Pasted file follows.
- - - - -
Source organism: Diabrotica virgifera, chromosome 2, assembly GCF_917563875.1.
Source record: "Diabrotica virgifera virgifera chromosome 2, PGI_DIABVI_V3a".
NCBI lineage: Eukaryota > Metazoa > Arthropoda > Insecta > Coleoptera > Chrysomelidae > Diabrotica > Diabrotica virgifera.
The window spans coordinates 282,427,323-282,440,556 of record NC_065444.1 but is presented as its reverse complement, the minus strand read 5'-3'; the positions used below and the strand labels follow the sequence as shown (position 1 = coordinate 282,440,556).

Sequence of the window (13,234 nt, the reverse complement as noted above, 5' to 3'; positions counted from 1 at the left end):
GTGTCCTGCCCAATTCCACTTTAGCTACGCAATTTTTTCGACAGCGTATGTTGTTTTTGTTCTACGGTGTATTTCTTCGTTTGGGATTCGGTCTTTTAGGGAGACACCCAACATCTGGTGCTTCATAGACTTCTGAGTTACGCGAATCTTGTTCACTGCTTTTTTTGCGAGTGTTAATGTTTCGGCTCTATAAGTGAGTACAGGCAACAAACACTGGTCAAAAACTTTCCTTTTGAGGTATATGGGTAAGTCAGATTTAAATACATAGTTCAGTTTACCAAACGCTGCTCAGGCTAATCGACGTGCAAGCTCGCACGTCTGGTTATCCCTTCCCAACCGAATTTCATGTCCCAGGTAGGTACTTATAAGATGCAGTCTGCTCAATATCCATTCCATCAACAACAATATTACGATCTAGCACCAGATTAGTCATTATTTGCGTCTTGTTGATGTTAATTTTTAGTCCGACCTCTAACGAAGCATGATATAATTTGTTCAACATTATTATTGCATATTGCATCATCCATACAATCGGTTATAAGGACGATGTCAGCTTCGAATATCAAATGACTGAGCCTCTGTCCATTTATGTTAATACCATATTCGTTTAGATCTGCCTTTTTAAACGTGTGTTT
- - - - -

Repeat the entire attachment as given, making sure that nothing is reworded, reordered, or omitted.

Source organism: Diabrotica virgifera, chromosome 2, assembly GCF_917563875.1.
Source record: "Diabrotica virgifera virgifera chromosome 2, PGI_DIABVI_V3a".
NCBI lineage: Eukaryota > Metazoa > Arthropoda > Insecta > Coleoptera > Chrysomelidae > Diabrotica > Diabrotica virgifera.
The window spans coordinates 282,427,323-282,440,556 of record NC_065444.1 but is presented as its reverse complement, the minus strand read 5'-3'; the positions used below and the strand labels follow the sequence as shown (position 1 = coordinate 282,440,556).

Sequence of the window (13,234 nt, the reverse complement as noted above, 5' to 3'; positions counted from 1 at the left end):
GTGTCCTGCCCAATTCCACTTTAGCTACGCAATTTTTTCGACAGCGTATGTTGTTTTTGTTCTACGGTGTATTTCTTCGTTTGGGATTCGGTCTTTTAGGGAGACACCCAACATCTGGTGCTTCATAGACTTCTGAGTTACGCGAATCTTGTTCACTGCTTTTTTTGCGAGTGTTAATGTTTCGGCTCTATAAGTGAGTACAGGCAACAAACACTGGTCAAAAACTTTCCTTTTGAGGTATATGGGTAAGTCAGATTTAAATACATAGTTCAGTTTACCAAACGCTGCTCAGGCTAATCGACGTGCAAGCTCGCACGTCTGGTTATCCCTTCCCAACCGAATTTCATGTCCCAGGTAGGTACTTATAAGATGCAGTCTGCTCAATATCCATTCCATCAACAACAATATTACGATCTAGCACCAGATTAGTCATTATTTGCGTCTTGTTGATGTTAATTTTTAGTCCGACCTCTAACGAAGCATGATATAATTTGTTCAACATTATTATTGCATATTGCATCATCCATACAATCGGTTATAAGGACGATGTCAGCTTCGAATATCAAATGACTGAGCCTCTGTCCATTTATGTTAATACCATATTCGTTTAGATCTGCCTTTTTAAACGTGTGTTT